During the progression of AIDS, there is a shift in abundance of immune cells from Th1-producing cells to Th2-producing cells. To determine whether this change might have an effect on HIV-1 replication in vivo, we constructed simian/human immunodeficiency chimeric viruses having the human IL-5 gene (a Th2-type cytokine) and examined the effect of the inserted gene on viral replication, IL-5 production and viral stability in vitro. The DNA of human IL-5 was inserted into vpr -deleted and nef -deleted infectious SHIVs. The obtained replication-competent viruses were used to infect human T-cell lines and monkey peripheral blood mononuclear cells. As a result, at the time of peak NI-IL5 virus production, IL-5 was produced with a significantly higher titer than 3sj-IL5. The functionality of the produced IL-5 was confirmed by IL-5-dependent cells. The replication of both SHIVs having IL-5 appeared to be faster than that of the parental viruses without the IL-5 gene. These results show that co-expression of IL-5 stimulates SHIV replication in vitro. Thus, it is expected that expression of IL-5 will also have an effect on viral replication and pathogenicity in vivo.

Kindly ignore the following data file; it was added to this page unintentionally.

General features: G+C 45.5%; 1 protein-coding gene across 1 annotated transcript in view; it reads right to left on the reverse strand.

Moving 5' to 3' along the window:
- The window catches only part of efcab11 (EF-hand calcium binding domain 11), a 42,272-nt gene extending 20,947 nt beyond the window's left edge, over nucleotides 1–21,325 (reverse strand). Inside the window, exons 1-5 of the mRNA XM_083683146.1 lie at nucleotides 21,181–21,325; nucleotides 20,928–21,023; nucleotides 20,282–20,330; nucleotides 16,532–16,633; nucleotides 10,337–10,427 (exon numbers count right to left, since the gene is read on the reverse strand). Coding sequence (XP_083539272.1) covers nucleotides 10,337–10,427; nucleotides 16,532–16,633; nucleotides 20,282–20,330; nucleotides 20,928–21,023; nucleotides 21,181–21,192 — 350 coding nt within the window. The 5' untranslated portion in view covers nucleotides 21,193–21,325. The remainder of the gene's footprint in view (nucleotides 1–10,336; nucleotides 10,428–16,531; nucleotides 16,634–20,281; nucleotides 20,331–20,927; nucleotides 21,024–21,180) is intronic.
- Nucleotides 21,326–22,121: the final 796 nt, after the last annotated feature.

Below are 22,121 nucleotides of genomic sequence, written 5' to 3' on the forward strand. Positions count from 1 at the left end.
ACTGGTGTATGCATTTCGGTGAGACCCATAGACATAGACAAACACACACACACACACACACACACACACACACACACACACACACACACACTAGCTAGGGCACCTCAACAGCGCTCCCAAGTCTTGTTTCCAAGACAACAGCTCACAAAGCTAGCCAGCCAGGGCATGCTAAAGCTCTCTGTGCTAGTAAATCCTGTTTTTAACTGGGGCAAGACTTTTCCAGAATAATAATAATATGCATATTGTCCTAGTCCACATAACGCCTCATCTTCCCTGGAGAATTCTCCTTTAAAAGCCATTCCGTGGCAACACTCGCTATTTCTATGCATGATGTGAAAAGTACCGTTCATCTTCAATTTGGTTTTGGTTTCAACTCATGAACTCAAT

Archives of Virology – Springer Journals
Published: Jun 1, 2001
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